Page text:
COMPLETED ACTION: Save Alaska’s Tongass Forest – Protect the Roadless Rule!
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Earlier this year, Alaska Senators attempted to exempt Alaska’s national forests from the Roadless Rule through a legislative rider attached to a funding bill. After their legislative attempts failed, Alaska’s Governor Bill Walker has asked the Trump Administration to weaken roadless area protections on Alaska’s national forests through a rule making.
The Federal Government is taking public comments on its plans to weaken protections for roadless forests on the Tongass National Forest, the Earth’s largest remaining temperate rainforest. We need to send a strong message against weakening roadless area protections starting in Alaska. If we don’t Washington State’s nearly two million acres of national forest roadless areas will be next! Let the government know today that you oppose taking these vital protections away. The deadline for comments is Monday, October 15th.
The Tongass National Forest is nationally renowned for its extraordinary temperate rainforests, stunning scenery, abundant salmon populations, and superlative wildlands. More than one million people from across the U.S. commented in favor of protecting all 9.3 million acres of Tongass National Forest inventoried roadless areas during the rulemaking process for the Roadless Area Conservation Rule (Roadless Rule) in 2000. Since then, public appreciation of the roadless area values of the Tongass has only grown, as evidenced by the impressive growth of the tourist industry in southeast Alaska.
The Forest Service is considering changes in the Roadless Rule that could drastically impact some of the nation’s greatest forests and wildlands. These could have significant long term economic impacts to Washington State. The Tongass National Forest and its roadless areas are a central draw and attraction to visitation from Washingtonians and other tourists from around the country and the world. The forest watersheds, wildlife habitat and scenery directly support the visitor experience to nearby national park areas.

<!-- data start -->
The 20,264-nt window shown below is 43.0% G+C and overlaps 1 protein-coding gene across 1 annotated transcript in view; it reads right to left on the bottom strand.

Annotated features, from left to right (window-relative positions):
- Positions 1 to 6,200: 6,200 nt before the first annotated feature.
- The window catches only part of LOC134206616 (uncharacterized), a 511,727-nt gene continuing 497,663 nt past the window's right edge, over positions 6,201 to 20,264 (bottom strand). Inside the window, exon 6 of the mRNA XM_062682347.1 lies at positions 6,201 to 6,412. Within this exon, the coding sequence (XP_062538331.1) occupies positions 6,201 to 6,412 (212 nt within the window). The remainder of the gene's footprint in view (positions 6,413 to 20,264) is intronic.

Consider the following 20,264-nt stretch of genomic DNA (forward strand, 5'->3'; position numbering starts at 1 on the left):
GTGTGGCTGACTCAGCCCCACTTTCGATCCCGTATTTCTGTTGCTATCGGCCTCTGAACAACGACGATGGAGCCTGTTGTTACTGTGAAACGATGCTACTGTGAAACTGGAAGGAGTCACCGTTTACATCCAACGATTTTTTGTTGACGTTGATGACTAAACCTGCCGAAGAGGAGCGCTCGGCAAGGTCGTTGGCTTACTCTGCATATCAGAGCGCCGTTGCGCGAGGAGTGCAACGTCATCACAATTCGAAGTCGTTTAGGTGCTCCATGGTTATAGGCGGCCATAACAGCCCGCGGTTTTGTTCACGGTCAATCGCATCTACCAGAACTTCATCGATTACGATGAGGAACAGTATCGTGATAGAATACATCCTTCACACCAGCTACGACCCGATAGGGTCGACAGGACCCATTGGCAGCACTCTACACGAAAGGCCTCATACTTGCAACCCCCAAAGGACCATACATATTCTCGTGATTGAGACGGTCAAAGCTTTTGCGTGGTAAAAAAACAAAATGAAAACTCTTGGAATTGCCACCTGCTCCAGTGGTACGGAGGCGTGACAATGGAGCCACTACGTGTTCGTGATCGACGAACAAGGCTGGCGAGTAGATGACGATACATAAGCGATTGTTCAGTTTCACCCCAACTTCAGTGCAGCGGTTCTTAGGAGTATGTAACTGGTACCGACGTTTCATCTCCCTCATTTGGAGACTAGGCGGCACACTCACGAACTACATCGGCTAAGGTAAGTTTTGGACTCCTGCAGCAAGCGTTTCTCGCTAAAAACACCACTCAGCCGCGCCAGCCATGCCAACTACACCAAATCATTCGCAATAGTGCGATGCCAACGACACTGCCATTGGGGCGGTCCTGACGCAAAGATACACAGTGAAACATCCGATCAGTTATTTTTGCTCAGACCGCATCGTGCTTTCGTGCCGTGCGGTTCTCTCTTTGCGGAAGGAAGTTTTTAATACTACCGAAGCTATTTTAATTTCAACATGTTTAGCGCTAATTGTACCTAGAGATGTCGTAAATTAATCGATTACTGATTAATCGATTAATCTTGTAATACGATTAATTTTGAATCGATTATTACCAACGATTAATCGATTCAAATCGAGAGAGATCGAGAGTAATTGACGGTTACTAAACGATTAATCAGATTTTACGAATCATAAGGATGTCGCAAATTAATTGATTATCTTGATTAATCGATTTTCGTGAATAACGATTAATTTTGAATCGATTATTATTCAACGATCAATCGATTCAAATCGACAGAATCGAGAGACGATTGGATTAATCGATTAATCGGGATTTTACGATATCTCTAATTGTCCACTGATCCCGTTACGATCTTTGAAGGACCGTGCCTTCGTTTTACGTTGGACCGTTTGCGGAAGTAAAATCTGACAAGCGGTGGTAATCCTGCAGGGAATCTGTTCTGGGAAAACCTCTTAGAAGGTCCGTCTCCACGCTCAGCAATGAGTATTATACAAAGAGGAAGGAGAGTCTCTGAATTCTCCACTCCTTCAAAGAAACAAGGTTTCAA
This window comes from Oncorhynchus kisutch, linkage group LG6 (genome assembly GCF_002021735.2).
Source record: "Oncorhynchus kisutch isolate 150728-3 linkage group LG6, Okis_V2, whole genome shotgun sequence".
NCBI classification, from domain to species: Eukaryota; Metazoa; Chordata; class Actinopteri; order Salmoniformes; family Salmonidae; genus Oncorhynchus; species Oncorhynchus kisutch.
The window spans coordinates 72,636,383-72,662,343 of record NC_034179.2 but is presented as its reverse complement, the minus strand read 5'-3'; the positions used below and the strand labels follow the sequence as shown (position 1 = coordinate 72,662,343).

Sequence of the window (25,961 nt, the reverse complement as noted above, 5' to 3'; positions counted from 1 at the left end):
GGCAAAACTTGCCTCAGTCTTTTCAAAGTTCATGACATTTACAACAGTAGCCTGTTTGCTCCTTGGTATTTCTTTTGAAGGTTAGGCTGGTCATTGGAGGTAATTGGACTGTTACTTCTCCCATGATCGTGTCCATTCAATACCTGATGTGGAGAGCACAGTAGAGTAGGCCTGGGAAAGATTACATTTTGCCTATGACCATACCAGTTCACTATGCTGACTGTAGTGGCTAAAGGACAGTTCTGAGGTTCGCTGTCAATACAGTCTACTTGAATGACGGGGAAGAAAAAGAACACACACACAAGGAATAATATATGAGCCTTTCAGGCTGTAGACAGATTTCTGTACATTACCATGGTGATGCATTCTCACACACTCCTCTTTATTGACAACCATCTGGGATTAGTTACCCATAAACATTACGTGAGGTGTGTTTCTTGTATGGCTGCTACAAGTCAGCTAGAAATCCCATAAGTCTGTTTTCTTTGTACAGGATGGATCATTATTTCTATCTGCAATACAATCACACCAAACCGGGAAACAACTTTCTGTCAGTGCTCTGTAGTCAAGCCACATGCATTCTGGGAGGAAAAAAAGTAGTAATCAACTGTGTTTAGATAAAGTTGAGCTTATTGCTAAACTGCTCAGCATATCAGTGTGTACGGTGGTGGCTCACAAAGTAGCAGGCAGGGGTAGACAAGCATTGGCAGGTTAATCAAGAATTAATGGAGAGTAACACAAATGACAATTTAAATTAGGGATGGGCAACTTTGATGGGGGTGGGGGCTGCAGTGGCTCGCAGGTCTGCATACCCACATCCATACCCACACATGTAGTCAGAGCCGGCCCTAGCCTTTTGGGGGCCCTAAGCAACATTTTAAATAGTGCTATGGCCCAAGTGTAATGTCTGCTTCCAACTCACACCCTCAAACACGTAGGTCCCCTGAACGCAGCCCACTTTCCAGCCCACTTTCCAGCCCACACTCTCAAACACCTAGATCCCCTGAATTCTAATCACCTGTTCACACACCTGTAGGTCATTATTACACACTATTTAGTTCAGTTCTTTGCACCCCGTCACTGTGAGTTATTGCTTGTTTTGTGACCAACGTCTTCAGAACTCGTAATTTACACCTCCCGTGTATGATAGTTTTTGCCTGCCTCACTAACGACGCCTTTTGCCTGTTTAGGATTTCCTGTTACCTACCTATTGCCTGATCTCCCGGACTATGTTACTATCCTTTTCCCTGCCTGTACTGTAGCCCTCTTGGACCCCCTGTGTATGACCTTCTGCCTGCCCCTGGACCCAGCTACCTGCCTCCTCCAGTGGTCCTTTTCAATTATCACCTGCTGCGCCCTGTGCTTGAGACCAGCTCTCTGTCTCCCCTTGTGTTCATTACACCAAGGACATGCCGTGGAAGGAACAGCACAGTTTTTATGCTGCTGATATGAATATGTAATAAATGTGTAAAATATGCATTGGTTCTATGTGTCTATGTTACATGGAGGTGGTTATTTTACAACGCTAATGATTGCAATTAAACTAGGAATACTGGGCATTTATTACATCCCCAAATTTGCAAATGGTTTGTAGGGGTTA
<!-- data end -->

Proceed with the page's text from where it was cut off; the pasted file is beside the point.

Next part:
The Tongass National Forest is federal land owned by all Americans and its management matters beyond just Alaska. Here in Washington State, more than most areas, we have a direct connection to southeast Alaska in many ways. The Tongass National Forest is approximately 500 miles from the northern border of Washington State. Washington is the closest state to Alaska and shares a close business, economic and cultural connections.
Roadless areas are important because:
- Sixty million Americans rely on clean and safe drinking waterfrom National Forests. Roadless areas provide the purest source of that water due to their pristine and road-free condition. In the Northwest Forest Service Region, which includes Washington and Oregon, drinking water on National Forest land is worth approximately $941 million annually, which is more than any other region or state in the country except California.
- Outdoor recreation has become more popular over time as Americans participate in everything from hiking and camping, to hunting and fishing in Roadless areas. According to the Outdoor Industry Association, each year the outdoor industry generates $26.2 billion in consumer spending and 200,000 direct jobs to the Washington State economy.
- A majority of the unspoiled habitat for hundreds of threatened, endangered, and declining speciesis found in roadless areas. In Washington, 25 at-risk species, including bald eagles, steelhead and bull trout, and Chinook salmon are found in National Forests and could be harmed by the building of new roads and the ensuing destruction of roadless areas.
- Roadless protections also make good economic sense by saving taxpayers’ dollars on the cost of adding subsidized logging roads to the existing network of more than 370,000 miles of national forest roads, which have an unfunded maintenance backlog of nearly $8 billion.